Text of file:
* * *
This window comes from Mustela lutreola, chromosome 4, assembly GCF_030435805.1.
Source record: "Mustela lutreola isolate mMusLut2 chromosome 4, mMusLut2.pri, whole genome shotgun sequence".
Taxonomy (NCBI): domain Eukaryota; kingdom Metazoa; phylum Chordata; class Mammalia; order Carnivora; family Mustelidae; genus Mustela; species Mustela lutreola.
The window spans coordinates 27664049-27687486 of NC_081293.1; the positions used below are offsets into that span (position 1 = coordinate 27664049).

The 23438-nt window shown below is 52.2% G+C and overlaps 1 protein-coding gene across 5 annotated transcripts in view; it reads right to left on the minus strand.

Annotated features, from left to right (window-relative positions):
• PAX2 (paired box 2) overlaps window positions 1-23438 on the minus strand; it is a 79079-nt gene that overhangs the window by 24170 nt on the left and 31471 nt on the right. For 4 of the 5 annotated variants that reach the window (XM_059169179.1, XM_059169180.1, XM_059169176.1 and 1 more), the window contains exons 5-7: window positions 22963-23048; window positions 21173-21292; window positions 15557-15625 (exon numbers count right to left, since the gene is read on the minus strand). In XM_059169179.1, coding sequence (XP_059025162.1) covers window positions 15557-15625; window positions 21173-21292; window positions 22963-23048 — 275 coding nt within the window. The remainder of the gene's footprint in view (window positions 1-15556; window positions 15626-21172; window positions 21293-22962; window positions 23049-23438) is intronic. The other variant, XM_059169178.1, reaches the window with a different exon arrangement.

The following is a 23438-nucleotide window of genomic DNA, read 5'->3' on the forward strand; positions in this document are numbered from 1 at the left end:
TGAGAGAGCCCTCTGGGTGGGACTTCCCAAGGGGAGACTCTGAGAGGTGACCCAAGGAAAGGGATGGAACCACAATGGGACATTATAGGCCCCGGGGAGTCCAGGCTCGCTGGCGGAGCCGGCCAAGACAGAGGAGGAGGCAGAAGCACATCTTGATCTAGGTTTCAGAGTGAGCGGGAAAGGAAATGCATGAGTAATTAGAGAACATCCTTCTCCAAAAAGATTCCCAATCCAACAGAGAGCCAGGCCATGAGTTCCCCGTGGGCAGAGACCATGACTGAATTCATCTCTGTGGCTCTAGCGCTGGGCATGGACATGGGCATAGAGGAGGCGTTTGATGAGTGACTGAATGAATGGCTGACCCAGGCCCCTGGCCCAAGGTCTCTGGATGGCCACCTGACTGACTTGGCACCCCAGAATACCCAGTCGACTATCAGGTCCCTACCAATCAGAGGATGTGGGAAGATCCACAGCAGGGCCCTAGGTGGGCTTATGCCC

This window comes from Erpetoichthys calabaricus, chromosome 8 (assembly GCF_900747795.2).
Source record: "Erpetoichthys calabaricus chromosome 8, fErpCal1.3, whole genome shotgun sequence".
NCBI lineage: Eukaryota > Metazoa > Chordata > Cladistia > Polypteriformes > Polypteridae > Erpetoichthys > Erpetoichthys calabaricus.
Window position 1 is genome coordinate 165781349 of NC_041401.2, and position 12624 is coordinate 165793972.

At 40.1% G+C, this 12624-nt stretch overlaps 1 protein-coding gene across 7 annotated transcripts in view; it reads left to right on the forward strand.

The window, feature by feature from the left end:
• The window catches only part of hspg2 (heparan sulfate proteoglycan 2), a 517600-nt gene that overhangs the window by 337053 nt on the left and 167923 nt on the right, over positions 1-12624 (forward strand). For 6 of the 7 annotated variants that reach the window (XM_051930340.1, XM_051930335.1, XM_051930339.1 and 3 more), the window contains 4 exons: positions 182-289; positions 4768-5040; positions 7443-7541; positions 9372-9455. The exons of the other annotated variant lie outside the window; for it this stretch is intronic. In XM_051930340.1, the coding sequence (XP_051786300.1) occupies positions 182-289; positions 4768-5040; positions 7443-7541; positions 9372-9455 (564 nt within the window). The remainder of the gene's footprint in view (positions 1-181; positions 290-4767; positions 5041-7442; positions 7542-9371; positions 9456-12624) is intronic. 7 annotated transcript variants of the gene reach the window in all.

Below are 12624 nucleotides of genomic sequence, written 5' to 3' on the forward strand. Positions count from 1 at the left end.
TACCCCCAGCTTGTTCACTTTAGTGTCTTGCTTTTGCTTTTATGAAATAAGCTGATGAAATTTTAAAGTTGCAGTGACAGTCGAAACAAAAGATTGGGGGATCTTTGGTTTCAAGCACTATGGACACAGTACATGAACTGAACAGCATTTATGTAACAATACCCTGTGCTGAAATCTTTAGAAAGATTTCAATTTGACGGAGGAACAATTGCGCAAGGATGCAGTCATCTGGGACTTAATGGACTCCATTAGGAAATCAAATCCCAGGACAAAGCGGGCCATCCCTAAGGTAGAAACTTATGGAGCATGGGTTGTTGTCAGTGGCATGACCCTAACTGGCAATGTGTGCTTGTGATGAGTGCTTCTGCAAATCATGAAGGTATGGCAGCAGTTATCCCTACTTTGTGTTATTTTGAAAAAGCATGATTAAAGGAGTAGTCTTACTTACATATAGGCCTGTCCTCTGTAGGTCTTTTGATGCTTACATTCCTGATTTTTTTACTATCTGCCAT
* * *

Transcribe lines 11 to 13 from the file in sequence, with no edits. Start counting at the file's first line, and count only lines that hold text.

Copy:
Source record: "Erpetoichthys calabaricus chromosome 8, fErpCal1.3, whole genome shotgun sequence".
NCBI lineage: Eukaryota > Metazoa > Chordata > Cladistia > Polypteriformes > Polypteridae > Erpetoichthys > Erpetoichthys calabaricus.
Window position 1 is genome coordinate 165781349 of NC_041401.2, and position 12624 is coordinate 165793972.